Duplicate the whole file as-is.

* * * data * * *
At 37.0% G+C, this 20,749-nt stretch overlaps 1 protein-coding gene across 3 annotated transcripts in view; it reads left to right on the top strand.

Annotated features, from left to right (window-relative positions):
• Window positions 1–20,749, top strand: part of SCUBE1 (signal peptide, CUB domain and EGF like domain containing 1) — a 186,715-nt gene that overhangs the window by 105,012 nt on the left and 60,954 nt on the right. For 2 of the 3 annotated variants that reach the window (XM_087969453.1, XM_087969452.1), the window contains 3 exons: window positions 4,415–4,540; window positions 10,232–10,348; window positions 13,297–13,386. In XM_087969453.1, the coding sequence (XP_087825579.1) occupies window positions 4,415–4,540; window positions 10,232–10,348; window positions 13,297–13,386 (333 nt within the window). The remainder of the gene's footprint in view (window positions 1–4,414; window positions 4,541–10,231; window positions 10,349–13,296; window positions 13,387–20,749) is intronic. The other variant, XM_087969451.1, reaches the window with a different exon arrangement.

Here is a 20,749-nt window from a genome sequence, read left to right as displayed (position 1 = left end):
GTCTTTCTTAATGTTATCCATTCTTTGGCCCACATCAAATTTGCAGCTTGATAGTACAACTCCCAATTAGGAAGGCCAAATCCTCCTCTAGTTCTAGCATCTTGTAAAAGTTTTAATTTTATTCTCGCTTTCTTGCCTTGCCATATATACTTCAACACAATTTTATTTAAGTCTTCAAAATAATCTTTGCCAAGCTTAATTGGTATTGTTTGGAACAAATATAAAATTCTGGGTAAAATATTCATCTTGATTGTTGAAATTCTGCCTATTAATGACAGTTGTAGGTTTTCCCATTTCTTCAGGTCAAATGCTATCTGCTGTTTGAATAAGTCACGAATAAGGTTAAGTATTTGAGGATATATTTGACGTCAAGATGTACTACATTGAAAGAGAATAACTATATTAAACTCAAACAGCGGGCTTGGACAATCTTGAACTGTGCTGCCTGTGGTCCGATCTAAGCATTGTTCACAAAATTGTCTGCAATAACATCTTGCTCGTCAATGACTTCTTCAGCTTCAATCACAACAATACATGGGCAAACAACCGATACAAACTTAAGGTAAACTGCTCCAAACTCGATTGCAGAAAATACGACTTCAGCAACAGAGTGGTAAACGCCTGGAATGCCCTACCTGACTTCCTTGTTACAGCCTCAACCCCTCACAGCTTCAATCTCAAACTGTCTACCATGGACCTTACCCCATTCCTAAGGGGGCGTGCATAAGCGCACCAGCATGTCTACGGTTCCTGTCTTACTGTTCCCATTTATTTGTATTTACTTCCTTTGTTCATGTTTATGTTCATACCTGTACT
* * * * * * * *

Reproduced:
At 37.0% G+C, this 20,749-nt stretch overlaps 1 protein-coding gene across 3 annotated transcripts in view; it reads left to right on the top strand.

Annotated features, from left to right (window-relative positions):
• Window positions 1–20,749, top strand: part of SCUBE1 (signal peptide, CUB domain and EGF like domain containing 1) — a 186,715-nt gene that overhangs the window by 105,012 nt on the left and 60,954 nt on the right. For 2 of the 3 annotated variants that reach the window (XM_087969453.1, XM_087969452.1), the window contains 3 exons: window positions 4,415–4,540; window positions 10,232–10,348; window positions 13,297–13,386. In XM_087969453.1, the coding sequence (XP_087825579.1) occupies window positions 4,415–4,540; window positions 10,232–10,348; window positions 13,297–13,386 (333 nt within the window). The remainder of the gene's footprint in view (window positions 1–4,414; window positions 4,541–10,231; window positions 10,349–13,296; window positions 13,387–20,749) is intronic. The other variant, XM_087969451.1, reaches the window with a different exon arrangement.

Here is a 20,749-nt window from a genome sequence, read left to right as displayed (position 1 = left end):
GTCTTTCTTAATGTTATCCATTCTTTGGCCCACATCAAATTTGCAGCTTGATAGTACAACTCCCAATTAGGAAGGCCAAATCCTCCTCTAGTTCTAGCATCTTGTAAAAGTTTTAATTTTATTCTCGCTTTCTTGCCTTGCCATATATACTTCAACACAATTTTATTTAAGTCTTCAAAATAATCTTTGCCAAGCTTAATTGGTATTGTTTGGAACAAATATAAAATTCTGGGTAAAATATTCATCTTGATTGTTGAAATTCTGCCTATTAATGACAGTTGTAGGTTTTCCCATTTCTTCAGGTCAAATGCTATCTGCTGTTTGAATAAGTCACGAATAAGGTTAAGTATTTGAGGATATATTTGACGTCAAGATGTACTACATTGAAAGAGAATAACTATATTAAACTCAAACAGCGGGCTTGGACAATCTTGAACTGTGCTGCCTGTGGTCCGATCTAAGCATTGTTCACAAAATTGTCTGCAATAACATCTTGCTCGTCAATGACTTCTTCAGCTTCAATCACAACAATACATGGGCAAACAACCGATACAAACTTAAGGTAAACTGCTCCAAACTCGATTGCAGAAAATACGACTTCAGCAACAGAGTGGTAAACGCCTGGAATGCCCTACCTGACTTCCTTGTTACAGCCTCAACCCCTCACAGCTTCAATCTCAAACTGTCTACCATGGACCTTACCCCATTCCTAAGGGGGCGTGCATAAGCGCACCAGCATGTCTACGGTTCCTGTCTTACTGTTCCCATTTATTTGTATTTACTTCCTTTGTTCATGTTTATGTTCATACCTGTACT